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Calling on China to End Human Rights Abuses Prior to the Olympics

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Location: Washington, DC


CALLING ON CHINA TO END HUMAN RIGHTS ABUSES PRIOR TO THE OLYMPICS -- (House of Representatives - July 30, 2008)

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Mr. CHABOT. Madam Speaker, I yield myself such time as I may consume.

Madam Speaker, I rise in strong support of this resolution which underscores Beijing's broken promise to the International Olympic Committee and the international community. When Beijing was awarded the 2008 Summer Olympics, China's leaders committed themselves to using this historic event as a catalyst to improve human rights for the citizens of the world's most populous nation. By all credible accounts, however, the human rights situation in China has not improved on the eve of the games. The Olympics has led China's draconian security forces to further crack down on dissidents and increase repression of minority groups. The glimmer of gold from Olympic medals in Beijing cannot conceal a tarnished record of Chinese official sponsorship of dictatorial regimes in Sudan, Burma and North Korea. The shine of silver cannot blind us to the fact that the Beijing regime continues its bloody suppression of minority groups, including the Tibetans. The brilliance of bronze cannot block out the repression of Falun Gong practitioners, Internet journalists, underground church believers and other political prisoners left to languish in the laogai forced labor camps and the vast prison system.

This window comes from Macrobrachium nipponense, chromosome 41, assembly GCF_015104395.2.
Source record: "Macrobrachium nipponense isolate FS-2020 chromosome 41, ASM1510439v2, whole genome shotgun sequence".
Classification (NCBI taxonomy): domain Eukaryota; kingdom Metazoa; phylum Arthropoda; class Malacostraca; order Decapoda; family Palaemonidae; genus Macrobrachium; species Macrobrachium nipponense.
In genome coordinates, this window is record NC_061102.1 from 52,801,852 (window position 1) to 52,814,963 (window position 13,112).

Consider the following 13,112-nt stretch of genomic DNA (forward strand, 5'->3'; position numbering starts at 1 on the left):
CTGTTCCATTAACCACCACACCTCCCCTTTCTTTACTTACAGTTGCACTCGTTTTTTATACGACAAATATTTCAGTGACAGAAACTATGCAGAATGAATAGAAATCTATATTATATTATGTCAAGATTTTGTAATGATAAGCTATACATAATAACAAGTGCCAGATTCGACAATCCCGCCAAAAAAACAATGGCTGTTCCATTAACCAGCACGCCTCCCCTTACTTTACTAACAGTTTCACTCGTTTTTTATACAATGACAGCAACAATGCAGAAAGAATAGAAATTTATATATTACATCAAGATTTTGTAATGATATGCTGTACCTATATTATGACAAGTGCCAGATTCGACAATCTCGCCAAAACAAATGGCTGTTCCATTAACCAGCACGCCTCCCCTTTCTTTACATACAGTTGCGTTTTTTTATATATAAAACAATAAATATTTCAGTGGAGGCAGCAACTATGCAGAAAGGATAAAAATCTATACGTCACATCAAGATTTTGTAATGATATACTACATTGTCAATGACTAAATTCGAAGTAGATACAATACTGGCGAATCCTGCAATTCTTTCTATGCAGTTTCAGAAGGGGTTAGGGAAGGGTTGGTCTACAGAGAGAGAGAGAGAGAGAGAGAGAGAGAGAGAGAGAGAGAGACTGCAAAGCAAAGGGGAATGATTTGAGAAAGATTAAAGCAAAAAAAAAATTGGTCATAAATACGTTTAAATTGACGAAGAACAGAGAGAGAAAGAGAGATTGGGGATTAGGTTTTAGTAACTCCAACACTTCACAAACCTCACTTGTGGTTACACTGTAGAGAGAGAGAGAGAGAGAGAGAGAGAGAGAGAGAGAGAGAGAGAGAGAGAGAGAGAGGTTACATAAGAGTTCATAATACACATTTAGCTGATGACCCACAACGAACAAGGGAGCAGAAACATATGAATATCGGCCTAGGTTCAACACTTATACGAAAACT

In a report issued just yesterday, Amnesty International affirmed that in the last year alone, thousands of dissidents, reformers and other independent voices were arrested as part of a campaign by Chinese authorities to ``clean up'' Beijing before the start of the Olympic games. According to the report, human rights activists have been targeted in other parts of the country as well, with many of those arrested and sentenced to manual labor without trial. Amnesty's report cites the case of one activist who was arrested earlier this month on charges of possessing state secrets, although it is believed that the arrest was prompted by his efforts to help the families of children killed in May's earthquake bring a legal case against local authorities.

Amnesty's deputy director in Asia said: ``By continuing to persecute and punish those who speak out for human rights, the Chinese authorities have lost sight of the promises they made when they were granted the games 7 years ago. The Chinese authorities are tarnishing the legacy of the games.'' I agree with what he said.

When it comes to the pursuit of democratic values and human rights, we remain a world divided with a dream unfulfilled for many in China and elsewhere. I urge my colleagues to join in sending the Chinese leadership a strong message.

I reserve the balance of my time.

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